Is there something about your past that you don’t like to bring up or let people know about because then it seems to define you? You are not your past and although we all logically know this, sometimes we can’t help ourselves. We are all guilty of it to some degree. The new friend that turns down a glass of wine because he or she is a recovering alcoholic… We feel sorry for them, appalled that they could ever be so out-of-control or we feel guilty for having our own glass. The list goes on.
Well, I have one of those “things” that I don’t bring up to just anyone. I have fought for the cause and I have educated people but my personal stories were either omitted or portrayed hypothetically in a Jane Doe sort of way. This year I have realized something. By not sharing my personal experiences I am not only allowing it to still have power over me but I am perpetuating the shame and pain that keeps others from speaking up about their experiences and situation. No more.
This may be one of the hardest posts that I ever write so please bear with me… Nothing like just ripping off the Band-Aid so shall we? I grew up in a domestically abusive home with my father abusing my mother which later resulted in one terrifying night of abuse of me when I turned 18. Some of these events are stories I have shared a thousand times without truly taking ownership of them for fear of the exposure and vulnerability of such a thing. If I am unwilling to lay claim to my story then how can I expect other to speak out and get help? I don’t want to continue the cycle of secrecy and violence. There is so much to share, however, that there is no way I could ever fit it all into one small post, but my hope is that by sharing this condensed set of experiences that it will help at least one person get out of their situation.
Some of my earliest memories are ones of terror. I remember being held in the back seat of a car one night (when I couldn’t have been more than four) by my mom as my uncle busted out the window behind us with a baseball bat. Glass shattered around us until we eventually got away and made it to a crappy motel that night (in the glass-filled car).
My terror wasn’t just outside of the home, either. I would see and hear my parents fighting at night. I heard the shattered dishes. I saw my mother’s black eyes. I was there as a kitchen table was flipped at my very small feet. I saw the handprints on her neck and the burn marks on here arms. I know what it is to feel helpless and terrified, wanting so badly to help but unable to move.
There is more to it, however, than just the violence. There is a sickness that surrounds the entire relationship. That sickness is the reason that I got in trouble from my parents when my grandmother manipulated my six-year-old mind into telling her why my mom was really “sick” (read: trying to hide bruises). That sickness is also the reason that after witnessing the shadows on the wall of my father holding a shotgun to my mom’s head I was told for years that I must have dreamed it.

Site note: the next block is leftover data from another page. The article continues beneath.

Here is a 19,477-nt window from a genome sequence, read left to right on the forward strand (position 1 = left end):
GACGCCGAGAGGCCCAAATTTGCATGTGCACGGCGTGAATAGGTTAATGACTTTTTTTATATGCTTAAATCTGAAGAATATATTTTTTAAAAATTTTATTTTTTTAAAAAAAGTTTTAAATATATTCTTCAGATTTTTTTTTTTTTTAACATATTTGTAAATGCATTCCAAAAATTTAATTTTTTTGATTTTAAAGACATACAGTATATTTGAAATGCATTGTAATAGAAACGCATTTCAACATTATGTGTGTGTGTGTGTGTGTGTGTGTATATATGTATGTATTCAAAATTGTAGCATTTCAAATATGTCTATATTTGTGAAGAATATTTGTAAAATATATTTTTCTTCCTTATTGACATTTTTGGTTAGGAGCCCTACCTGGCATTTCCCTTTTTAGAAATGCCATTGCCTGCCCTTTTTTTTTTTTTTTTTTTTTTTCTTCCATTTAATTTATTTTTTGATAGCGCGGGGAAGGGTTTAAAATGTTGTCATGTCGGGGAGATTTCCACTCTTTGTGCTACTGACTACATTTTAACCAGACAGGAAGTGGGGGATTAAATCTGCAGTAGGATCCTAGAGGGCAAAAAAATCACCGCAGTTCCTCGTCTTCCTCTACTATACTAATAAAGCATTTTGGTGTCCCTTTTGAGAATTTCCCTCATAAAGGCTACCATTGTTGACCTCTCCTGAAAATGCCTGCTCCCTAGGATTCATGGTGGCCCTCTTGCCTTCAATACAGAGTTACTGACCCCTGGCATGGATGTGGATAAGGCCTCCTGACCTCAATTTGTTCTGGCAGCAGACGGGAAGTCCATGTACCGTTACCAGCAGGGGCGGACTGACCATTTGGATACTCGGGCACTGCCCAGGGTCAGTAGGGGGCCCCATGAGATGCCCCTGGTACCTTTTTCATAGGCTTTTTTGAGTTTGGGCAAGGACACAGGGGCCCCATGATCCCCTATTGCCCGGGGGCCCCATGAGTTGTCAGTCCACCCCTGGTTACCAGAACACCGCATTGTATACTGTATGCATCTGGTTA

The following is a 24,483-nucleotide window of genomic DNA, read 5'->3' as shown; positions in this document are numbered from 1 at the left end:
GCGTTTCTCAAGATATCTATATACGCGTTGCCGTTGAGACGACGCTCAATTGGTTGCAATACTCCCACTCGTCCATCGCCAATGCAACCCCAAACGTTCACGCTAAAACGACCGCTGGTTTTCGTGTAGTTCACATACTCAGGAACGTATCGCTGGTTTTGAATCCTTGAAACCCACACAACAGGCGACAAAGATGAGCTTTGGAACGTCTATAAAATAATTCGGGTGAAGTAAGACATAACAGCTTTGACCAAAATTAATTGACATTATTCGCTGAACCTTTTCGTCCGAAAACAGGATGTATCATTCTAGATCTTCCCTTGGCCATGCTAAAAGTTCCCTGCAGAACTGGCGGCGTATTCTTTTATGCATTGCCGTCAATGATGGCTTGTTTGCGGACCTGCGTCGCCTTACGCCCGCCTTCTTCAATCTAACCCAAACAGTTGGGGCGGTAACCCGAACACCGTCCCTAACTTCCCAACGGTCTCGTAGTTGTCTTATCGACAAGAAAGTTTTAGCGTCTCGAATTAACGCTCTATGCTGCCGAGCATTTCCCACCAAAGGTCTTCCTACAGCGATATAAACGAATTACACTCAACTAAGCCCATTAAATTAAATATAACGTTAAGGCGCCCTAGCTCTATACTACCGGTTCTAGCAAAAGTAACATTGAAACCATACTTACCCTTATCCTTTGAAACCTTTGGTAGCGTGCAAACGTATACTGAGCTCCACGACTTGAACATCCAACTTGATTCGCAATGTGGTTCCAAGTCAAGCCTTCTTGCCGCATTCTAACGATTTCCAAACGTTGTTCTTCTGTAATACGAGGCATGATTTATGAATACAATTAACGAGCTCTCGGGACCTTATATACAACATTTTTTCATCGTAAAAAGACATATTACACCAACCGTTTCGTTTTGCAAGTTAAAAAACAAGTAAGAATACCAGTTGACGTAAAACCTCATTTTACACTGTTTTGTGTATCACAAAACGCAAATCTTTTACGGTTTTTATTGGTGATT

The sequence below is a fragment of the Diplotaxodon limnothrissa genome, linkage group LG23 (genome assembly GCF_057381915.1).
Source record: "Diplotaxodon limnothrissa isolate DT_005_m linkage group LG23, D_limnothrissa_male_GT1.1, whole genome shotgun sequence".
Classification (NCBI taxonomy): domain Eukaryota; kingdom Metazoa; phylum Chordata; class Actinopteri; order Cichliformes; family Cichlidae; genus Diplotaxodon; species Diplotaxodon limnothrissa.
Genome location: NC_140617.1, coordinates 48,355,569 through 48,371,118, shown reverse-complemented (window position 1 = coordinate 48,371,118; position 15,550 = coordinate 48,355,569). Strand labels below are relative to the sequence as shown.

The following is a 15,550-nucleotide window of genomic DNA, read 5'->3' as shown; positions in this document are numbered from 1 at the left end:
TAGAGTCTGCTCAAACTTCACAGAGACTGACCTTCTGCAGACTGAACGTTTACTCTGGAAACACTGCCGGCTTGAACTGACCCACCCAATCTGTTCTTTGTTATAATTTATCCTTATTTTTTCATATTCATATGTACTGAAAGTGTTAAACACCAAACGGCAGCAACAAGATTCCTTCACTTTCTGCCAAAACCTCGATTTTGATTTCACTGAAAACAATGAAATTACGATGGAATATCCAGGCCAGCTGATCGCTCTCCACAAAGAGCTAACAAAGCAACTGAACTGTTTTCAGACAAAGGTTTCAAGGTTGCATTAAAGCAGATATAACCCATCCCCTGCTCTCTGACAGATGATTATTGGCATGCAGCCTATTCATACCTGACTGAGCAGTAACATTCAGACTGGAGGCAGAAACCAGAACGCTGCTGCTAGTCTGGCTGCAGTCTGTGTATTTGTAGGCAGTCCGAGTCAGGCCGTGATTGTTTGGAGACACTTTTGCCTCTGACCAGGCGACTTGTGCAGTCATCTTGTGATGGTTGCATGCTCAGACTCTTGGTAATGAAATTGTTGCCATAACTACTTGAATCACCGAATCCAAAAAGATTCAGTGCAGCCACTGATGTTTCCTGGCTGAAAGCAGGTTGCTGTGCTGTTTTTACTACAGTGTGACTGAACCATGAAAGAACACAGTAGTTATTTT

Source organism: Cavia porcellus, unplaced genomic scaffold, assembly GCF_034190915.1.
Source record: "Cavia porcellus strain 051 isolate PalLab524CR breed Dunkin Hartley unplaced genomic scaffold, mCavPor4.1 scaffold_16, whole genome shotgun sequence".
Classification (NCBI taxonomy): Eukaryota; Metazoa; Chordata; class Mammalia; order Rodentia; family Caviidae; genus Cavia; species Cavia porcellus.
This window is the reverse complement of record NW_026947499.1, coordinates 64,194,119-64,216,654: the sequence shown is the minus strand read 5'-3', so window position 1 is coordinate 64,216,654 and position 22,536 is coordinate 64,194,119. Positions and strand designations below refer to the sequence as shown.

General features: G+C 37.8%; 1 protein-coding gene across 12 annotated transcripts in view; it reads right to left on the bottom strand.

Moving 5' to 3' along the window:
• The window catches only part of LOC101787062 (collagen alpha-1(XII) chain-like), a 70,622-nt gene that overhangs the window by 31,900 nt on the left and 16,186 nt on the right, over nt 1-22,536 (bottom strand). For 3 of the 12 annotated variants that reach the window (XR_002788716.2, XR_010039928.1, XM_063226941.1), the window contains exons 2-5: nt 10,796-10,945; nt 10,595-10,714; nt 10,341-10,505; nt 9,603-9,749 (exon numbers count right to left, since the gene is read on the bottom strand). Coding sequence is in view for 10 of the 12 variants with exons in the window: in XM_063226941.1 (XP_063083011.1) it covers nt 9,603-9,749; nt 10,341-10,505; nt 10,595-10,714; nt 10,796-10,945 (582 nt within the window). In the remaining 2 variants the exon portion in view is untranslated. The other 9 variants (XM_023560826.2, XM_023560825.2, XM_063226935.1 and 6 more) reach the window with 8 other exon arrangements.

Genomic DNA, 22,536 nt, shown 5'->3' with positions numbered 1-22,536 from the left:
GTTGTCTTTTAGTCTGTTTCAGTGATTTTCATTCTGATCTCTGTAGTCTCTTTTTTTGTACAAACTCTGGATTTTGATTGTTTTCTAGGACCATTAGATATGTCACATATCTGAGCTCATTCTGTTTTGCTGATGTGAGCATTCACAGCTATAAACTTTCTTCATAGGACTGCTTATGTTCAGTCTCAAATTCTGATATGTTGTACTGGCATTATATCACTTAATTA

Even though I didn’t realize it at the time, the abuse was not limited to my mom. If my brother or I could not find the mate to one of our shoes, the entire box of shoes would be dumped on our heads. If my 7-year-old brother laughed at something my father said the wrong way, he would be yanked from the couch by his arm like a rag doll. I once walked to the store to get milk at the age of eleven and upon purchasing it, put the change in the grocery bag. Crossing the parking lot that bag ripped and the money flew everywhere as I scrambled to retrieve it. Once I returned home, apparently five dollars was missing. My father was enraged and ran after me as I fled to my room and threw myself onto the bed. I remember thinking in that moment that I was going to die. This man was going to kill me. In the first true show of strength I had ever seen in my mom, she threw herself across me, shielding me, telling him that he would hurt me over her dead body. I remember briefly thinking, “What a stupid thing to say. Now he’s going to kill us both.” But he didn’t. In fact, he turned and stormed away.Break the Machine and Save a Life. #NoMore Click To Tweet
What is the worst part about all of this? For a long time I had no idea that there was anything wrong with our family. Secrecy plays such a huge role in domestically abusive relationships. I was forced to pretend like everything was okay so I just assumed that everyone else was doing the same. That is where the true power lies. Chances are that many of you know that October is breast cancer awareness month. How many of you know that it is also domestic violence awareness this month?
And that is the true root of the problem. That is how deep-seeded the sick secrecy is of the matter. That is why the cycle of abuse continues generation after generation. I want to break the silence. I am starting right here and right now. Every Friday in October there will be a new post about domestic violence from interviews with victims to places and tips to get help. I am asking you to help me take a stand and say no more! No more tolerance. No more secrecy. No more cycle. Break the cogs and the machine breaks down. Break the machine with me and save a life.
Raise awareness and learn more about this each week. Subscribe to our newsletter.
See where I’m linking up!